Sherman Woodward Jr (6th generation) and son-in-law Eric Demander
Clover Nook Farm is located on a hilltop near Bethany’s town center. The land was originally owned by the French family in the 1600’s, whose farm was located in what was then known as Derby-Milford. The land was used as summer pasture for livestock from the French farm.
In 1765, David French married Hannah Lines of Bethany. The couple built a homestead on the French family’s Bethany land. David fought in the Revolutionary War defending Boston, surviving to return home to raise his family and work the land which is now known as Clover Nook Farm
In 1823, David’s youngest son, Harry, built another home on the farm. This house still stands at the center of the farm and has been lived in by the many generations of the family since. Harry served as First Selectman for the town, as well as a representative in the state legislature.
After Harry’s death in 1843, his only daughter, Jane, and her husband, Justus Peck, moved back to the farm to take over the dairy and other operations on the farm. Justus became involved in many town affairs, not the least of which was the Bethany-Woodbridge Agricultural Society. For many years the group held an annual fair, the location of which was alternated between a farm in Woodbridge and Clover Nook Farm. The field where the fair was held is, to this day, still referred to as the “Fair Lot” on the farm.
During Justus and Jane’s later years, their daughter Charlotte and her husband, Samuel Woodward, a schoolteacher from Watertown, lived on the farm and began to take over the running of the farm. Samuel became quite involved in government affairs, serving as the town’s First Selectman for 22 years, as well as its representative in the state legislature. Samuel and Charlotte had three children, Florence, Daisy, and Sherman.
After attending Connecticut Agricultural College (now known as UConn’s College of Agriculture and Natural Resources) Sherman returned to the farm to take over and expand the farm operations. This included the dairy, a large poultry and egg business, peach and apple orchards, as well as vegetable production. Sherman was involved in several state and local agricultural groups, including the New Haven Agricultural Experiment Station. He and his wife, Margaret, had three children, Helen, Marion, and Sherman Jr.
As his father’s health began to decline, Sherman Jr., with the help of Marion’s husband, Dudley Sandell, took over the dairy operation. Sherman Jr. and Dudley were both active in state and local Farm Bureau, Dudley holding office in New Haven County and a member of the state board. Sherman Jr. continued with hay production as well as growing feed and sweet corn. Many town residents still fondly remember his “self-service” corn stand in front of the homestead, where people could stop and pick up corn for dinner, leaving payment in a cigar box. In 1972, the dairy herd was sold and Sherman Jr. changed focus to raising dairy replacement heifers and beef cattle.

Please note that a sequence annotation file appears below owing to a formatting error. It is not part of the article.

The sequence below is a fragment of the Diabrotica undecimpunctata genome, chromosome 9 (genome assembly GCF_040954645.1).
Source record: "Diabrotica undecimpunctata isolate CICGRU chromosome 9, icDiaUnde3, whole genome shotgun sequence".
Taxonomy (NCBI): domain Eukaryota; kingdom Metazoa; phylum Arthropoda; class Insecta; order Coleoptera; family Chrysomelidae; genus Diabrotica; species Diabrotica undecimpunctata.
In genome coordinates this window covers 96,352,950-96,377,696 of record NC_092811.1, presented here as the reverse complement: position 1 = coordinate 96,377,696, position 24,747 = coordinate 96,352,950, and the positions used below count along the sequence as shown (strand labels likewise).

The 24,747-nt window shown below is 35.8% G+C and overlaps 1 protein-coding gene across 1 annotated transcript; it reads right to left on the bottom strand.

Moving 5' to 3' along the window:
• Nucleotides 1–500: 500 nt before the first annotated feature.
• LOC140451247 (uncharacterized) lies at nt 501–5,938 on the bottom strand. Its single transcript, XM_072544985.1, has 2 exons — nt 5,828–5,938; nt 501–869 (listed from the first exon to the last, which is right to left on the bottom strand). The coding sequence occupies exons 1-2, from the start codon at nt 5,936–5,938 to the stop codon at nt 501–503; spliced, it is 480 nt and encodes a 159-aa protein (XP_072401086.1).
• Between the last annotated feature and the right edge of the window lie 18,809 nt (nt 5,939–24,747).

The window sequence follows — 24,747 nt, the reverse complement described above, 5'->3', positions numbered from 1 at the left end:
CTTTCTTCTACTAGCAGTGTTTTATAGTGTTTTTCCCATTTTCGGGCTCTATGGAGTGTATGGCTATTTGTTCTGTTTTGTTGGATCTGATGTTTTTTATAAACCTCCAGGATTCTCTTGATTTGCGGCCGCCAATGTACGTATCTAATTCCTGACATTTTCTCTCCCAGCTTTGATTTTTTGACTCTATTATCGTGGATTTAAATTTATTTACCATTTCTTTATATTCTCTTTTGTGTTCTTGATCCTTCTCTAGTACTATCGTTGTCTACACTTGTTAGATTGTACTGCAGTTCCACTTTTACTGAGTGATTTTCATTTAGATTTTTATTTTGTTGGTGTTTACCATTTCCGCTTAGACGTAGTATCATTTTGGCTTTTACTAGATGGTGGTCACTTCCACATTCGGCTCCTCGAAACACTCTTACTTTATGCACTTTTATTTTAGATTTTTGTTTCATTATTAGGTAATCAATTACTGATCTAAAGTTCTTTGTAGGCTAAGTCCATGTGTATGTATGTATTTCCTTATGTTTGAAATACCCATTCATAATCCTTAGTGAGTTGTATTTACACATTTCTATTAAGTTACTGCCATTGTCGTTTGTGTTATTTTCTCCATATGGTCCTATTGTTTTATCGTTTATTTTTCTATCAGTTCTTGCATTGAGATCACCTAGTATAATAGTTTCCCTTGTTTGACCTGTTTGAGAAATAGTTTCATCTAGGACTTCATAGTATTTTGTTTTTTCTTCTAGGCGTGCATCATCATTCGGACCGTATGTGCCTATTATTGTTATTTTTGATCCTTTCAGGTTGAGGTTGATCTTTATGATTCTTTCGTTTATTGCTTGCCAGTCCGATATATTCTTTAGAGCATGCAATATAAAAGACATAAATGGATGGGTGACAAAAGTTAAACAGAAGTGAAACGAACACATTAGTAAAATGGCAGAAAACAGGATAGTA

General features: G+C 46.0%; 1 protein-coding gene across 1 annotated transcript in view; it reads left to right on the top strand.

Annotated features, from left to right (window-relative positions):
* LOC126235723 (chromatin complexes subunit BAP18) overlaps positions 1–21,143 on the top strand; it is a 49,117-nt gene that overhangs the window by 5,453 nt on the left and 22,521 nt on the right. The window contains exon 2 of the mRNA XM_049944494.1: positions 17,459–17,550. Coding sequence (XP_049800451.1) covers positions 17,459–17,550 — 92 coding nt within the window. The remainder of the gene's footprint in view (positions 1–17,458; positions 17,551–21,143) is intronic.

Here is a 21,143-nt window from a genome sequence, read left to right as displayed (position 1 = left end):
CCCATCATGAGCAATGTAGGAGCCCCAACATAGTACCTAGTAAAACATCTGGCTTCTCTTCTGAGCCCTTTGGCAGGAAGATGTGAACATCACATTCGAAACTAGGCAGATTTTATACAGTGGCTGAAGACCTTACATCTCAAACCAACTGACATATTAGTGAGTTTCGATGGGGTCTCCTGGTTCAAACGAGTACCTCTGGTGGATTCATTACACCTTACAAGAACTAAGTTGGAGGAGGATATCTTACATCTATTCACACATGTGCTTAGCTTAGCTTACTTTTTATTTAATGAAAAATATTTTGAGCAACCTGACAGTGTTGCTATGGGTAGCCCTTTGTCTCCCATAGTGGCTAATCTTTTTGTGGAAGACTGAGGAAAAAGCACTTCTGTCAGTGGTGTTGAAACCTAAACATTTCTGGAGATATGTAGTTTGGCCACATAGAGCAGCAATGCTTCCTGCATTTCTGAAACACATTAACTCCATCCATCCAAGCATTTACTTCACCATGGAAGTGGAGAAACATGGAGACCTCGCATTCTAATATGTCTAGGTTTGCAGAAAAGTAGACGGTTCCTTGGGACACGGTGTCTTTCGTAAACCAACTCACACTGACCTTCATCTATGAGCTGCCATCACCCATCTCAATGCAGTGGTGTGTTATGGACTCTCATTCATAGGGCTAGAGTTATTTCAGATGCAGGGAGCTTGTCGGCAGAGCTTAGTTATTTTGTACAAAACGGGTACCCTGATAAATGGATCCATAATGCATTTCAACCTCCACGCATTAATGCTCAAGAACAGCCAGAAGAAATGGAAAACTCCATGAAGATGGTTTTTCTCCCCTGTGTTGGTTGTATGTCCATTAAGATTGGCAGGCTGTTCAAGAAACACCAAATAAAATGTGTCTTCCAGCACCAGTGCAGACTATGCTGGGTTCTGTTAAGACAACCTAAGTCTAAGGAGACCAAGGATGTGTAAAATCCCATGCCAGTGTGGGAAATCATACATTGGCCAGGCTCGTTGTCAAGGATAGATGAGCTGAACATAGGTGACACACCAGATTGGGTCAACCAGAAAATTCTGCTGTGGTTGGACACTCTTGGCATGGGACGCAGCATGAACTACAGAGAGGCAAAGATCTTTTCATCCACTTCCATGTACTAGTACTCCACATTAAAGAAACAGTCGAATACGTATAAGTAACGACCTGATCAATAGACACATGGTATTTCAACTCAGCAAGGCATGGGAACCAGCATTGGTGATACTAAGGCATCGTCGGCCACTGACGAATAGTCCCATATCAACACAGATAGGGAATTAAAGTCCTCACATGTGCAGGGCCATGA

In 1988, as Sherman Jr. readied for retirement, his daughter Deborah, and her husband, Eric Demander, moved back to the farm. In 1991, Eric left his trade to take on farming full time. Continuing hay production and raising beef cattle, Eric began expanding vegetable production. Eric and Deborah soon opened a produce market at the farm where they currently sell products grown on the farm, as well as other locally grown fruits and vegetables. In 2000, Clover Nook Farm was awarded with recognition as a Connecticut Century Farm. Eric and Deborah have two sons, Carl and Lars.
Carl graduated from the University of Delaware’s College of Agricultural and Natural Resources with a degree in Food and Resource Economics. Lars graduated from Cornell University in 2014 with a degree in Agricultural Science and a minor in agribusiness management and later a Master's degree in Agricultural and Resource Economics in 2015. Lars returned to the farm in 2015 to become a full partner with his father, Eric.
In 2016, Lars applied for and was awarded the Farm Reinvestment Grant from the Connecticut Department of Agriculture in the amount of $40,000. The grant help fund the construction of a new retail farm store. The farm was ready to expand its retail business as it brought on Lars as a full time partner. The new store has been a tremendous success as the business has grown substantially through increased customer volume and product diversity. Clover Nook Farm's meat products (beef, pork, and lamb) have become one of the most popular items available.
In 2018, Lars was recognized as Connecticut's Outstanding Young Farmer of 2018 for the growth of the farm business, conservation practices, and community engagement. Shortly after receiving the award, Clover Nook was hit directly by an EF-1 tornado on May 15, 2018. The amount of damage was extensive, including the 1840 "horse barn" being completely leveled. Recovery from the storm continued for the rest of the year, with a new storage pole barn being constructed in December 2018.
All of the generations of Clover Nook Farm acknowledge and thank the many, many friends, family members and neighbors whom have worked and helped on the farm. They have all contributed greatly to the farm’s ability to endure and thrive for over 250 years.